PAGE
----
The latest film from the Coen brothers is a comedy set during the ‘golden age’ of Hollywood and in some respects it is utterly delicious. George Clooney wears what is effectively a leather miniskirt throughout, which may not be ‘age-appropriate’, as they say, but is wholly pleasing. (I was personally delighted, I must confess.) And Ralph Fiennes finally nails it comedically, which is a relief, as it’s been just so painful watching him try down the years. But the film is also troublesome, just as so many of the Coen films are troublesome. Why? Why this film, and what do they want us to take from it? Is it as inessential as it seems? The Coens always take you on a ride, you’re just never sure if you’re also being taken for a ride. That’s why I’m suspicious, every time.
Set in 1951, and fruitily narrated by Michael Gambon, for some reason (the narration, not Gambon, whose fruitiness is beyond question), the action follows the stress-filled life of Eddie Mannix (Josh Brolin), the fixer at Capitol Studios. Mannix has his work cut out as it’s not like today, where Kate Winslet goes to the shops, or burps, and we all know about it. (If she burps while going to the shops that’s a full page in Heat, right there.) This was back at a time when movie stars had to be kept whiter than white in the general public’s mind while maintaining their mystique. There was, apparently, a real Mannix, who worked for MGM, who sounds like a total thug, but the Coens have chosen to make our Mannix a decent man: a good Catholic who is sensible, wise, cool-headed and paternal as he strides from film set to film set, putting out a fire here, putting out a fire there, and the fires do abound.
The star (Scarlett Johansson) of their Esther Williams-style aquatic movie is up the duff but unmarried. A dumb yet eager-to-please singing cowboy (an adorable Alden Ehrenreich) has been promoted to a drawing-room comedy, Merrily We Dance, and is upsetting its fey, prissy director (Fiennes, finally nailing it). The lead in their sailor musical, played by an all-singing, all-dancing, wonderfully game Channing Tatum as a kind of homoeroticised Gene Kelly, has a secret that must not be exposed. And then there is Hail, Caesar!, a big-budget, Quo Vadis-style Roman-Biblical epic, subtitled ‘The Life of Christ’, which has to cease production due to the kidnapping of its dim yet popular star, Baird Whitlock. (This is Clooney, at his goofiest, and most short-skirted, given that he spends the entire film in Roman dress. Goofy, we know Clooney can do, but such great thigh work? I had no idea.) So this is what Mannix has on his plate, unless I’ve forgotten something, which I’ve just realised I have. He is also being pursued by two competing gossip columnists who happen to be twin sisters (as played by Tilda Swinton, and also Tilda Swinton) and who wear extraordinary hats. For some reason.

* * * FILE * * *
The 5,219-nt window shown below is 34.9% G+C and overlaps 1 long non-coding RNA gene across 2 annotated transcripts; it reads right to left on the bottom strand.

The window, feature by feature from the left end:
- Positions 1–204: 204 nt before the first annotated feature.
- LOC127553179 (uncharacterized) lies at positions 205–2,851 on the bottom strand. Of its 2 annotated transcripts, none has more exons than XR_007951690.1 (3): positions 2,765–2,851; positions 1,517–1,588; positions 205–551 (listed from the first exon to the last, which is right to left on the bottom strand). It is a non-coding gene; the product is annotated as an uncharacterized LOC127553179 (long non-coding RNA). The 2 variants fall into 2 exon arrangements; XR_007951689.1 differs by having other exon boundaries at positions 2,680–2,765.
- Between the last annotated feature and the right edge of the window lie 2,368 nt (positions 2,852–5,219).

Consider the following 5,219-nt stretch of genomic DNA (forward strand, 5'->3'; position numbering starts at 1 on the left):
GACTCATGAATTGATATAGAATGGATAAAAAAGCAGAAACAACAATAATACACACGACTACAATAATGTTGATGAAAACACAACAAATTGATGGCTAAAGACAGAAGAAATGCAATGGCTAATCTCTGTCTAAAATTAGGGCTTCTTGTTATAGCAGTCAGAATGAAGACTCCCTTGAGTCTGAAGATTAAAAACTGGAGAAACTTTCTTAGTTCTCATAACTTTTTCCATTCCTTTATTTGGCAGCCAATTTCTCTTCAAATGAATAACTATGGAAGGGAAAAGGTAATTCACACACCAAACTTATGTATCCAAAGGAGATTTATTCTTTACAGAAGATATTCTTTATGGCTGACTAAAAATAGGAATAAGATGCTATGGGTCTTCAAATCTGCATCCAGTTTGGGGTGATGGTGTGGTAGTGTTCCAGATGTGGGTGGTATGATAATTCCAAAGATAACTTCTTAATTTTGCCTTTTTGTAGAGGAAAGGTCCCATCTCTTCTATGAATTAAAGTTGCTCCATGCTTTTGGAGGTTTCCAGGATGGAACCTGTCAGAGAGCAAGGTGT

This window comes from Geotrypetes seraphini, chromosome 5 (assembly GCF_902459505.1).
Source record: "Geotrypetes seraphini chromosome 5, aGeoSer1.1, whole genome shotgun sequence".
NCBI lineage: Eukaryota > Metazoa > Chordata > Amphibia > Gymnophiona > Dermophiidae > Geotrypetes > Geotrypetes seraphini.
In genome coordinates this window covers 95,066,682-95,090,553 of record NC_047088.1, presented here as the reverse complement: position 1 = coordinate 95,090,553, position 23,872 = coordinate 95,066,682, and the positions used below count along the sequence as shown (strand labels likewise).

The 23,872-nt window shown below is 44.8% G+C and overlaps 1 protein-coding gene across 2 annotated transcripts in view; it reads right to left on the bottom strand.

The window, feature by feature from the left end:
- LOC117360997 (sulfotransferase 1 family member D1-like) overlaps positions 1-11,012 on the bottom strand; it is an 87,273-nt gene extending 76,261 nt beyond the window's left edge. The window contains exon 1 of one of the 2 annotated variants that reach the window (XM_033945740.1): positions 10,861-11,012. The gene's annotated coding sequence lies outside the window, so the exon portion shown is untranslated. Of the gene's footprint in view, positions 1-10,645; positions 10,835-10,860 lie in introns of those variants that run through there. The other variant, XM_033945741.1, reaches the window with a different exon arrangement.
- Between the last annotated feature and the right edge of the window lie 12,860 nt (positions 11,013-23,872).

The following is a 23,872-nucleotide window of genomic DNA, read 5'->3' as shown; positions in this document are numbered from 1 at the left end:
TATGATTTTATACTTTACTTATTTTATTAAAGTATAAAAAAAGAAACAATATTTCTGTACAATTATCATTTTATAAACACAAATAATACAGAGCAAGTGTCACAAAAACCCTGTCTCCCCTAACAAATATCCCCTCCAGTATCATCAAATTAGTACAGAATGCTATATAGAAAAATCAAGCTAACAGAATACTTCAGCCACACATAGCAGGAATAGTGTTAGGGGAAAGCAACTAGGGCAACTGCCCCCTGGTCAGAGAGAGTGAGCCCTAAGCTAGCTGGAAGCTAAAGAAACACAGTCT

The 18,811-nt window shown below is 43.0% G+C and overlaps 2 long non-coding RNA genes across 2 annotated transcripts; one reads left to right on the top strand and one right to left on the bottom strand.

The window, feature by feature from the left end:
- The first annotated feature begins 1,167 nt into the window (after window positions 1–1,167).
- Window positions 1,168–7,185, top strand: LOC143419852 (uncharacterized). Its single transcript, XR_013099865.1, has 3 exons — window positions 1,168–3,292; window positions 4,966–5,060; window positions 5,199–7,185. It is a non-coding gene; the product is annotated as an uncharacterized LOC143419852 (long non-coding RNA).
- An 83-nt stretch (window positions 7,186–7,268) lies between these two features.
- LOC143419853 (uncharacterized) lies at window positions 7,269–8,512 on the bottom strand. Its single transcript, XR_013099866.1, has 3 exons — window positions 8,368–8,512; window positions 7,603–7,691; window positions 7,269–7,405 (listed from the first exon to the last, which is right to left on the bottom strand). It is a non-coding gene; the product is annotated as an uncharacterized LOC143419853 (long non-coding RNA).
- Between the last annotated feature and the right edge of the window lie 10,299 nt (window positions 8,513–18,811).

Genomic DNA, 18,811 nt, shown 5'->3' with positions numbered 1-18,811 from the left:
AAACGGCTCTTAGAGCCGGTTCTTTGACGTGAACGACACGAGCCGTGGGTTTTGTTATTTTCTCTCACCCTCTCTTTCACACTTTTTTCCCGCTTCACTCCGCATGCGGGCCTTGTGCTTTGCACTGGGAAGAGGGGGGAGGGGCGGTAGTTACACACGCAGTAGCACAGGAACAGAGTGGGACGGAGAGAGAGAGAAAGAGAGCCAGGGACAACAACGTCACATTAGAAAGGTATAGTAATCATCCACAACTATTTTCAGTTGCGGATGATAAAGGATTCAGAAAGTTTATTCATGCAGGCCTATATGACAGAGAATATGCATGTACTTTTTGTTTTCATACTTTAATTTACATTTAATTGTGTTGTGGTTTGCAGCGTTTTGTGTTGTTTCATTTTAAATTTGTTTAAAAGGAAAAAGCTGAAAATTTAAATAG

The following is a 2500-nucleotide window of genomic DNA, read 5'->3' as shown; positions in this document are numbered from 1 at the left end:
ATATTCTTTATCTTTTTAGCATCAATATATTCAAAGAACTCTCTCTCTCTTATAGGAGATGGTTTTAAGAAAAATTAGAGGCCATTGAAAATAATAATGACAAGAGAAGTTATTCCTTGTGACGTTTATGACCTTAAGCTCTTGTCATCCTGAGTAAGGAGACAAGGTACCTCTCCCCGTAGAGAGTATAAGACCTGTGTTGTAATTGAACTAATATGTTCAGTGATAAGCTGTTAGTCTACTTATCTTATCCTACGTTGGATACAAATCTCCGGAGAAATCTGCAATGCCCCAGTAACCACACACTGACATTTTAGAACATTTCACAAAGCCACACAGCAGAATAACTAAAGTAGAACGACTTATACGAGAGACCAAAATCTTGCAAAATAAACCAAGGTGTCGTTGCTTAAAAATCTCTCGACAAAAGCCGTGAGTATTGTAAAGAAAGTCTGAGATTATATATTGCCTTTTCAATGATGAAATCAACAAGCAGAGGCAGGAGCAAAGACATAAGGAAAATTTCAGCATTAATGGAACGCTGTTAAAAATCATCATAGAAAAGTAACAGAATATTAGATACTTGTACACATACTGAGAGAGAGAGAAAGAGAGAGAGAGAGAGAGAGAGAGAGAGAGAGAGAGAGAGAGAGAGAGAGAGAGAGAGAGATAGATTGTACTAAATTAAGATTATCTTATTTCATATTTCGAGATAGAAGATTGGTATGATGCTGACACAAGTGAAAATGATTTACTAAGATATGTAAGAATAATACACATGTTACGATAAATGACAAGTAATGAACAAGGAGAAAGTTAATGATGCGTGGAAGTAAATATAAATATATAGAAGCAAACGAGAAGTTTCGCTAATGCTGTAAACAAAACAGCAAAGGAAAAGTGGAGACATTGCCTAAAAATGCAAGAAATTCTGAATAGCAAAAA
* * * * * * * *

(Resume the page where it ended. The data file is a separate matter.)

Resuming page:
The film is a series of episodic vignettes, some of which work better than others — the conclusion to Johansson’s storyline seemed particularly lame. But they are strung together with considerable energy, plus some excellent jokes. Mannix, for example, gathers together a group of religious leaders to check if the Christ film is potentially offensive, but their biggest gripe is that the chariots don’t race fast enough. And the scenes between Ehrenreich and Fiennes made me laugh out loud, which is such a rare happening I wondered who was laughing, before figuring out it was me. But this isn’t satire — or, if it is, it’s of the least biting kind ever — and it isn’t like one of those Mel Brooks spoofs you can simply lean back and enjoy, and it isn’t a love letter to Hollywood, as mostly everyone is an idiot. As with all Coen films, even if this is about nothing, it gives the impression it’s about something and it’s this that drives me mad.
Is it about the spiritual value of cinema, above and beyond being a business? There’s a subplot that involves communists, which leads us down the art v. commerce route, but these musings are so shallow and frivolous I can’t imagine we are meant to take them seriously. Is Mannix himself intended as some sort of Christ-like figure, taking on the sins of everyone else? Does the fact he’s good at heart mean filmmaking is essentially good at heart? Is the homoeroticism injected into the On The Town sequence saying something about the treatment of gays at that time? I don’t know, is the short answer to all the above. I can only tell you that when all’s said and done you’ll be asking: why? Enjoy the ride, by all means, but don’t imagine you aren’t being taken for one too.